Three Is the Magic Number
The local scene is bursting with trios
Nashville is enjoying an incredible amount of diversity in its current crop of young indie rock bands—so much so that trying to find a common thread among them comes down to something as simple as 1-2-3: A bunch of these bands are trios. Slack, Lifeboy, Those Donnelly Boys, and Venus Hum all boast three members; heck, even hardcore stalwarts Serotonin and Nashville/Knoxville rockers Superdrag have pared down their numbers to three. Within this non-subjective grouping, the range of music being made is amazingly broad—everything from pop-punk and emo-violence to crazy alt-country and math rock.
Whether this preference for threesomes speaks more to the tattoo that Nirvana burned in alternative rock’s psyche or simply to the enduring power of Rush is a debate for the ages. What’s significant is that this recent surge of local trios is resulting in some great music, much of it distinct from anything else going on here at the moment. To cite three divergent but equally noteworthy examples, Lotushalo, Kill Devil Hills, and Viva Voce all draw their sound and inspiration from a different well, yet each group is perfectly content to limit itself to three players.
Viva Voce came to Nashville as the band Nectarine. Kevin and Anita Robinson and Mark Cross met in Florence, Ala., where all played in each other’s bands until eventually they made their way to Nashville. As Nectarine, they were on the Christian rock label Cadence, but through touring and trials with the record company, they realized they didn’t want to be limited to Christian music traditions or fans. Viva Voce’s most recent five-song CD, The Weightless EP, bears out their decision to expand beyond the Christian music world, capturing the dreamy sounds of England circa 1992. The songs evoke My Bloody Valentine, Slowdive, Ride, and other groups who were part of the guitar-effect-laden “shoegazer” movement of the early ’90s. (As if to confirm suspicions that the band is indeed a pack of Anglophiles, Viva Voce cover the daunting “Love Song” by The Cure.)
Ironically, Viva Voce reject this assessment by explaining that they don’t even know who Ride and Slowdive are. More significantly, they insist that the EP isn’t an encapsulation of the band’s sound; instead, the five tracks were simply songs that sounded like they went together. Held aloft by Anita’s whisper-sung vocals, they float through dense guitar effects, drums and bass, samples and keyboards while staying rooted in memorable pop-song structure.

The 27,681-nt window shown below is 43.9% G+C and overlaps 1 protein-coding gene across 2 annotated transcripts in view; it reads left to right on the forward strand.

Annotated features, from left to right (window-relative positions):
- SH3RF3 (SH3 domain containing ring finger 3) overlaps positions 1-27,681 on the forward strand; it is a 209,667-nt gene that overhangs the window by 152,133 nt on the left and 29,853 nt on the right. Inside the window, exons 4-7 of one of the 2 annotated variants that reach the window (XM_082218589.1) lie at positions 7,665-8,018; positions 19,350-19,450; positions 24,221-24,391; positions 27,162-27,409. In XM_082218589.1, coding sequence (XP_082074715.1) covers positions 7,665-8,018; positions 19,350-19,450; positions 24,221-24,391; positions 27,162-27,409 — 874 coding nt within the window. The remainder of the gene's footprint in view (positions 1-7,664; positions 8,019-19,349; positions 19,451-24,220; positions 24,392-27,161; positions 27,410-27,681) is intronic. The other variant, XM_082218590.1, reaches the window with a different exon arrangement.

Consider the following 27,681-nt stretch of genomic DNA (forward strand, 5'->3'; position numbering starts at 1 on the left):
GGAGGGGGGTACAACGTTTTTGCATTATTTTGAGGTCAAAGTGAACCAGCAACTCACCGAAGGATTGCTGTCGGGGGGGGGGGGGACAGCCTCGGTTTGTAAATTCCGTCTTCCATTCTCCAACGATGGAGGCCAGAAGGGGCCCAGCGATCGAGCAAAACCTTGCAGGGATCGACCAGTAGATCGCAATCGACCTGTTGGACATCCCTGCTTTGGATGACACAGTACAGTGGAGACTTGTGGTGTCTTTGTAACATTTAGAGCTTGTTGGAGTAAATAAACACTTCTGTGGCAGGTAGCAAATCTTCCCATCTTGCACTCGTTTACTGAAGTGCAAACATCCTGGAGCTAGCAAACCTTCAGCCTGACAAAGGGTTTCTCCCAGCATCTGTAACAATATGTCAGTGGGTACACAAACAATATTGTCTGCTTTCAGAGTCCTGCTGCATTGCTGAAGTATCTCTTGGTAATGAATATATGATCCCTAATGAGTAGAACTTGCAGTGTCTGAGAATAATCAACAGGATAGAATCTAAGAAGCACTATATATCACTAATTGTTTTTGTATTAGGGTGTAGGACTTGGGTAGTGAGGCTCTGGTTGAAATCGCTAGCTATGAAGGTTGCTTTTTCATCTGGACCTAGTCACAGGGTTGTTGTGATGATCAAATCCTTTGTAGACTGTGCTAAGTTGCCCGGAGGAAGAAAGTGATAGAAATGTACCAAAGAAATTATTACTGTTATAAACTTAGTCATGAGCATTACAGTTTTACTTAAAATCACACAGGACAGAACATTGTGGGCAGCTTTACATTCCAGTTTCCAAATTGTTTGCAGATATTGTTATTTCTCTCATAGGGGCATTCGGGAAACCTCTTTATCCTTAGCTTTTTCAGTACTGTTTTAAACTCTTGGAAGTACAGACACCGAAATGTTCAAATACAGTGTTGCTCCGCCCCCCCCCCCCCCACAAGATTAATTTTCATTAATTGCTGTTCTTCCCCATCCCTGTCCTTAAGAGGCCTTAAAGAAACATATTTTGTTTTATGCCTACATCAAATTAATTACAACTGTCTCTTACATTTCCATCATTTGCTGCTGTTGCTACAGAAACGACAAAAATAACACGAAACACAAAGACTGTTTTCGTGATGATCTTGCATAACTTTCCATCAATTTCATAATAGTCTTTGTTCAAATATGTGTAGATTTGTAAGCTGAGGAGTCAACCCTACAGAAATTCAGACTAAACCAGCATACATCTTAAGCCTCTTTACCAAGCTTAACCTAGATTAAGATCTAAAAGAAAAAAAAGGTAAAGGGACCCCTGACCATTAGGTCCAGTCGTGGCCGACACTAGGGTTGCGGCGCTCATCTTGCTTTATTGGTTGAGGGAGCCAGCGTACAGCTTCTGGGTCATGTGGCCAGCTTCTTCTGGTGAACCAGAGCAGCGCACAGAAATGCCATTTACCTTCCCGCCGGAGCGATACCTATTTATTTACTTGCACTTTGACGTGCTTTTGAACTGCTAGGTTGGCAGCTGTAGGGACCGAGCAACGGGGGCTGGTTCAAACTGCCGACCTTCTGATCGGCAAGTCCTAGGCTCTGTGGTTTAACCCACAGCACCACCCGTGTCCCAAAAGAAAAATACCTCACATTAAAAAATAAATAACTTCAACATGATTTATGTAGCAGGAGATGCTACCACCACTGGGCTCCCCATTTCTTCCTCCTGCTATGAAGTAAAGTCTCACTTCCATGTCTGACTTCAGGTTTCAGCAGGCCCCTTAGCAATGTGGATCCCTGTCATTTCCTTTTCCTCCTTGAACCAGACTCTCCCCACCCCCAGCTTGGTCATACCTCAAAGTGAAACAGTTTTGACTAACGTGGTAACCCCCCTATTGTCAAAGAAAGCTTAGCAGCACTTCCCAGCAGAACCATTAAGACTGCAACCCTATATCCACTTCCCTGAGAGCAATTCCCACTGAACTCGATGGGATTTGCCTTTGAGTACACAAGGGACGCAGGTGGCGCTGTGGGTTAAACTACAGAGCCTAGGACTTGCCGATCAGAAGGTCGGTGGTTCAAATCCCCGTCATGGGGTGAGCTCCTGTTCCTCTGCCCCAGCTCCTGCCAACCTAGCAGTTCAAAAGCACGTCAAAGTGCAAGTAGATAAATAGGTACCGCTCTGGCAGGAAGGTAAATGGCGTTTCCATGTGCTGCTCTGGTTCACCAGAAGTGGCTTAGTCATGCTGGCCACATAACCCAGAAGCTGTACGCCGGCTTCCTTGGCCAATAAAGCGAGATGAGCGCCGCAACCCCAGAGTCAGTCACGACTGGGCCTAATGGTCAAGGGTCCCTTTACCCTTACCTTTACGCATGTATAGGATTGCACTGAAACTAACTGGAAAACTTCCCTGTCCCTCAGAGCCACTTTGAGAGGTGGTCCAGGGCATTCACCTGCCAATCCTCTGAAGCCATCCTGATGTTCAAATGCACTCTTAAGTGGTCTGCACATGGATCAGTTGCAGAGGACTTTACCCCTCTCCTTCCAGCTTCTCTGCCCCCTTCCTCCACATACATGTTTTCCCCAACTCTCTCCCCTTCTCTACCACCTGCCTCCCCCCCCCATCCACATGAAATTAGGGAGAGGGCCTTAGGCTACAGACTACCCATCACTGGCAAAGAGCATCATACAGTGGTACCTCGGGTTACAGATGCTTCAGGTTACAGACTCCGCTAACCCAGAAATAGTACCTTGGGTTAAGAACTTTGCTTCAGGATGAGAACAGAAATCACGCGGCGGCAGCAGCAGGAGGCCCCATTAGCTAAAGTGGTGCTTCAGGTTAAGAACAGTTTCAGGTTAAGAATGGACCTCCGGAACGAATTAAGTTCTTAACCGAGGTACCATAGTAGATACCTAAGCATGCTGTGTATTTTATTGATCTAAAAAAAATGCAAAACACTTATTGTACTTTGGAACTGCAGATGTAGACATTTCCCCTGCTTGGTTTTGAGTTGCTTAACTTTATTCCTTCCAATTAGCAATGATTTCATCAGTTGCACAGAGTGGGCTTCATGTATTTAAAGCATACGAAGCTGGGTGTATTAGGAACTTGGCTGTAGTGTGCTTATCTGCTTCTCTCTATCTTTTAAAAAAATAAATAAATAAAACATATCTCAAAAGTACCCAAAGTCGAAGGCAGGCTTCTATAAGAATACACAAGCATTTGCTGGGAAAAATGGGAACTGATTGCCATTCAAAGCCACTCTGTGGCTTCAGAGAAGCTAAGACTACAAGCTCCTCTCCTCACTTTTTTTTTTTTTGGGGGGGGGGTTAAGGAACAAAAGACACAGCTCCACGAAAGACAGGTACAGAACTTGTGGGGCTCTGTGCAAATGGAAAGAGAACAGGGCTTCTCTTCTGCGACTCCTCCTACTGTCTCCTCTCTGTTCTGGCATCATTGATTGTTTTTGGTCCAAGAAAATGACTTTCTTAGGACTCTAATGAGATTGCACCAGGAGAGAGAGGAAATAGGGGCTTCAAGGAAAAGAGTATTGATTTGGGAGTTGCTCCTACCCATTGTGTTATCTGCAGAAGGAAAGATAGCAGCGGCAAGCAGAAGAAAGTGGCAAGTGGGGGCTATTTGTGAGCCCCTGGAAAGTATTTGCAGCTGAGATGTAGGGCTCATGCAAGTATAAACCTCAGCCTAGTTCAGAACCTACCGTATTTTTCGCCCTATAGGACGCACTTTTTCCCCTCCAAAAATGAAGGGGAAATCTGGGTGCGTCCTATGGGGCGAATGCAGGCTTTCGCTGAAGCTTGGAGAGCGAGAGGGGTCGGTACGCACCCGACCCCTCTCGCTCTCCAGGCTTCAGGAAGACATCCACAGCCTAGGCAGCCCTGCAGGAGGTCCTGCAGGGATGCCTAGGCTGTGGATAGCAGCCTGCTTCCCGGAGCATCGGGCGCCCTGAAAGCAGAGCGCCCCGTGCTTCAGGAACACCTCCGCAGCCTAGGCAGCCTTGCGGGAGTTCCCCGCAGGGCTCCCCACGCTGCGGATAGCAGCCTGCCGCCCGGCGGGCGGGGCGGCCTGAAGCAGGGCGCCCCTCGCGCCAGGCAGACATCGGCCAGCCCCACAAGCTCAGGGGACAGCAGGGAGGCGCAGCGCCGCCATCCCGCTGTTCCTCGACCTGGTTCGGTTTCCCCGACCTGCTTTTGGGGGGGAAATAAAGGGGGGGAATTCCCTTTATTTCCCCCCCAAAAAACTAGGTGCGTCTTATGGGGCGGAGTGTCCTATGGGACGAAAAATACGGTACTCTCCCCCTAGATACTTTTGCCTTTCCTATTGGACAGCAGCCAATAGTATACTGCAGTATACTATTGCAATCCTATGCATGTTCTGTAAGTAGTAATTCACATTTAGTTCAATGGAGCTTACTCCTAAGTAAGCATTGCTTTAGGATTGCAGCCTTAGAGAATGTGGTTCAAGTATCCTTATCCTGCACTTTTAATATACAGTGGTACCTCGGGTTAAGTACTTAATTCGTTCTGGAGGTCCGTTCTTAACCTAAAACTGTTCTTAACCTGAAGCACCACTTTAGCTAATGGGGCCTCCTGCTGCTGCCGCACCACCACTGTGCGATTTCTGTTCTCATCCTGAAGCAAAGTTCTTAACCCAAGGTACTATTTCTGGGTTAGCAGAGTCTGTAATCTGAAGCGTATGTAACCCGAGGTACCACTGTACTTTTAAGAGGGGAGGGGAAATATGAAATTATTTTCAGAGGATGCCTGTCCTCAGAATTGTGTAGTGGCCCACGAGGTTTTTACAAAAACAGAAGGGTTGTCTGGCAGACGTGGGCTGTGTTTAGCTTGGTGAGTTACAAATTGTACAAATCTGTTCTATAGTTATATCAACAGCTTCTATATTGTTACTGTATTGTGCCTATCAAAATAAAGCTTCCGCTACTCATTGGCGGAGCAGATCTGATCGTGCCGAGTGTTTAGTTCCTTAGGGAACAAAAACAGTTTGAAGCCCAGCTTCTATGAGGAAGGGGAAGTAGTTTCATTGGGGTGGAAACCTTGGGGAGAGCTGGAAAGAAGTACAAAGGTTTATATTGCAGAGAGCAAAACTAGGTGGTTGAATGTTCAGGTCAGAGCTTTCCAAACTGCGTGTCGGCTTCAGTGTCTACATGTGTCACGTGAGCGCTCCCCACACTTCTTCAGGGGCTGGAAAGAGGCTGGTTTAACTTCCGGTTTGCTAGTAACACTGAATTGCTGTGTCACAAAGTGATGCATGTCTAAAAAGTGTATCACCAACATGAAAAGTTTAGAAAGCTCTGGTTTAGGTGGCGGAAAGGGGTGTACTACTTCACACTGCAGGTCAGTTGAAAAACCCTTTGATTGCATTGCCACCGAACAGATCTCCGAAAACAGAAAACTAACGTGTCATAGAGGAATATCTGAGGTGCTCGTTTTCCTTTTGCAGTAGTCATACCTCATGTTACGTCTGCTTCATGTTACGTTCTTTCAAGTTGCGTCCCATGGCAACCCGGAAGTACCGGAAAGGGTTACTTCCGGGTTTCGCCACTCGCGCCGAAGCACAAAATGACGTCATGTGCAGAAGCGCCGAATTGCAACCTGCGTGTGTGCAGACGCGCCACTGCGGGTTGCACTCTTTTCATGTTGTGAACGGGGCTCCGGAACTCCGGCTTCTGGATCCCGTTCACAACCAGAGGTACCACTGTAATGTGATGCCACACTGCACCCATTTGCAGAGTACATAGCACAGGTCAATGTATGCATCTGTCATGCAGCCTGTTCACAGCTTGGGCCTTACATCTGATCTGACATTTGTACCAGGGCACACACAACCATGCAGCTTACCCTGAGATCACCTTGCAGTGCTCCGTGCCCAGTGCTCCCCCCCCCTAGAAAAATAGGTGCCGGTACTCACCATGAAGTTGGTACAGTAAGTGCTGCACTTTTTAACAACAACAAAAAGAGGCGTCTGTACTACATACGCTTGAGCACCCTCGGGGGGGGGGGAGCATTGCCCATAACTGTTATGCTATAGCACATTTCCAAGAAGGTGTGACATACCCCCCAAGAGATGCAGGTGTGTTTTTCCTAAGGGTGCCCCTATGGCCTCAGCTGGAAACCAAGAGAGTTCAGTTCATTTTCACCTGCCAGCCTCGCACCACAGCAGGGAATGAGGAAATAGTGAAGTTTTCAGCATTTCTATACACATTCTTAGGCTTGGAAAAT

Kill Devil Hills are on virtually the opposite end of the spectrum from Viva Voce. Their music avoids traditional pop-song melodicism, instead relying on a pounding, threefold rhythmic attack. They often sound like the Dischord bands that pioneered the emotional hardcore sound that has since been watered down into today’s “emo.” The prominence of the bass draws a direct comparison to Hoover, while the punchy, sharp vocals often sound like Fugazi. Andrew Seward, Chris Driver, and Travis Walker met at MTSU. Though their coming together had no specific genesis, they explain that the final pieces were put in place at a showing of “that movie where Cameron Diaz got that stuff in her hair.” (The band plays this coming Wed., Dec. 10, at NY Cafe in Murfreesboro.)
Lotushalo are the most articulate of these three bands. Like their music, they speak in simple, analytical terms. They got together to make “quiet” music “like Low,” they say, because they were tired of noisy bands. They keep their songs short, with clean and crisp guitar lines, because they are conscious of the audience’s attention span. Guitarists Dan Sherron and Jay Phillips trade off on bass and often play two guitars with no bass.
There aren’t any vocals in Lotushalo songs because there aren’t “supposed to be,” the members say. Indeed, everything about this band seems very deliberate—save for the actual writing of the songs. Drummer Rachel Gostowski explains David and Jay’s creative process: “One of them wanks, and the other fixes it.” The two guitarists agree that Rachel likes and even demands precision. “She doesn’t let us get away with any bullshit,” Jay says. Lotushalo’s sound reflects her obsession with exactitude: textured interplay between the guitars, straight-ahead drum patterns, uncomplicated song structure. They drop influences like Tortoise, Low, Don Caballero, and Golden, while comparisons to Slint and 5ive Style also come to mind. To their credit, they never touch the “wank” factor of some of those groups, even though they admit they’d probably sound more like Tortoise if they had the money to buy more instruments.
Each band has its own explanation for the trio format, but it all boils down to simplicity, whether musical or otherwise. For Kill Devil Hills, it’s easier to resolve conflict. As they point out, sometimes they can barely communicate just between the three of them, and an additional member would only complicate the situation. For Viva Voce, they have enough ideas and sounds between them to handle. For Lotushalo, one more band member would amount to a “team,” according to Rachel. “As soon as there’s four people,” she says, “it’s somewhat intimidating to watch.”
As for future plans, each band thinks similarly: record, play shows, write songs. Kill Devil Hills are only waiting for Travis’ graduation to hit the road, by which time they hope to have a full-length record completed. Viva Voce, who have the most touring experience, love the road but are wary of the complications it brings. They record all the time in their stripped-down home studio and are planning a record in the new year. Lotushalo are planning a split seven-inch very soon and are basking in the band right now. “If I could work in a pizza place and make enough money to live and play in this band,” Rachel says, “I’d be totally happy.”